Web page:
As believers, we must be primarily motivated by God’s glory in every work that we do.
Money, busyness, and good works are important, but the primary value of work (what makes work “work”) is that it fulfils the creation mandate and, as a result, glorifies God as he uses it to supply the needs of his creatures.
If we believe that we are working for God, it changes our attitude towards work.
The multi-dimensional nature of calling
A final point deserves some space.
Again, if the primary value of work is the creation mandate and how it glorifies God, unpaid work is not valueless work. The mother that cooks the food, educates the children, and clean the home is doing valuable work.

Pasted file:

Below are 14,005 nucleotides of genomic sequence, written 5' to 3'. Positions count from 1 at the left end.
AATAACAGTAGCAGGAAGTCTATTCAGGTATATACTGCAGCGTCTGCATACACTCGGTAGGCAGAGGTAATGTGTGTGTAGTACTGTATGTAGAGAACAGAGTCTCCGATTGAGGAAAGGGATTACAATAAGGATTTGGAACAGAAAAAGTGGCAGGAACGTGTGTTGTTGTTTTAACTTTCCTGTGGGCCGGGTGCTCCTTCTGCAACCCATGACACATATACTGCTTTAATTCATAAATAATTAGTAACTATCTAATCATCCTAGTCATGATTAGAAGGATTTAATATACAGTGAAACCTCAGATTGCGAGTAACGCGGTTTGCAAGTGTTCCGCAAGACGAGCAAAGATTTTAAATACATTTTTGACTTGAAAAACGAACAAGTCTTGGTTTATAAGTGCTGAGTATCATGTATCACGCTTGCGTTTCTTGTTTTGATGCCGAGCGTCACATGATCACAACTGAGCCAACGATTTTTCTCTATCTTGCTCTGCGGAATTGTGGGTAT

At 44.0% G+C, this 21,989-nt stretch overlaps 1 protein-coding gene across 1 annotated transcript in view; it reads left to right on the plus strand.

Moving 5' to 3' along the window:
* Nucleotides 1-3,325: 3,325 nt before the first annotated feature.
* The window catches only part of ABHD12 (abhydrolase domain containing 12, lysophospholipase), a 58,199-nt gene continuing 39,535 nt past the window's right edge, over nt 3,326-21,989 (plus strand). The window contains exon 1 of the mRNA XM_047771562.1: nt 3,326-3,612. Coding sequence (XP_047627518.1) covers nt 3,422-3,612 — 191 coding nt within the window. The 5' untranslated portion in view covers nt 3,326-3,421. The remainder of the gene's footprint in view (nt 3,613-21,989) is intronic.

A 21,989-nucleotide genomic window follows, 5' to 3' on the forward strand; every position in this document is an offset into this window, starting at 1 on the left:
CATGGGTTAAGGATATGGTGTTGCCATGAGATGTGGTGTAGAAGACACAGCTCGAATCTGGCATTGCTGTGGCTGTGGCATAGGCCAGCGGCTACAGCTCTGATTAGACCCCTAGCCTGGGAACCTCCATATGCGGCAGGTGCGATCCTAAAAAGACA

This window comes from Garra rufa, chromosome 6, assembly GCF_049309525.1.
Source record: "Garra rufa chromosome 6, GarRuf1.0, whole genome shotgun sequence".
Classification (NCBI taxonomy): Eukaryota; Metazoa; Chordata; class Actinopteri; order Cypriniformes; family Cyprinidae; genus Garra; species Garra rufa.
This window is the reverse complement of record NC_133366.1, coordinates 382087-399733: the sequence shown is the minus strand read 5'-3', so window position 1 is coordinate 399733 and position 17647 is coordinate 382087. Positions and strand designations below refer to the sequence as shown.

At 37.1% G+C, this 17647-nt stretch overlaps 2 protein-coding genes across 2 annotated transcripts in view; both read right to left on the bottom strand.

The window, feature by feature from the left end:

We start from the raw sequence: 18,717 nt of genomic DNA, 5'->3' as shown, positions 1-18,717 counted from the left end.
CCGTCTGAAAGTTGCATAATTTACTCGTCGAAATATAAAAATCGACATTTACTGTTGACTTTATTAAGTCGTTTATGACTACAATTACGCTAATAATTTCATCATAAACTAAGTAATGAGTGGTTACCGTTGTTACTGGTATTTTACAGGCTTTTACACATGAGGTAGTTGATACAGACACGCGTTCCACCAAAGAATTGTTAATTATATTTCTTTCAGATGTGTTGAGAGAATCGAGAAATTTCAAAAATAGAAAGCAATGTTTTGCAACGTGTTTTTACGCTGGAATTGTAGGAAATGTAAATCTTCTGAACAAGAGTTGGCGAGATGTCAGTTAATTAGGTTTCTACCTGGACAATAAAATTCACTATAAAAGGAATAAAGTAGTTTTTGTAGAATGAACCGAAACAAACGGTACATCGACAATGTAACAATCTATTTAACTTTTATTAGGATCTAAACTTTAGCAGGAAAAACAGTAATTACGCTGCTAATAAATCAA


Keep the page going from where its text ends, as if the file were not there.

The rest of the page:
When we see work as a calling and assignment from God – the place in life where God wants us to fulfil the creation mandate – our understanding of what constitutes work expands.
The call to be a father or a mother in the home is work. The call to be a citizen in a nation is work. The call to politics is work. The call to the mission field is work. The call to a charity organization or NGO is work.
The job that brings in the cash is not the only thing that qualifies as work.
Therefore, the call to work as unto the Lord and seek his glory extends beyond our paid employment.
What are the implications of this point?
You should be seeking excellence in every valuable work God calls you to
If you are an excellent Accountant but a horrible father, you are not glorifying God as you should. If you are a good mother but a horrible secretary, you are not glorifying God as you should.
You can find purpose outside your paid job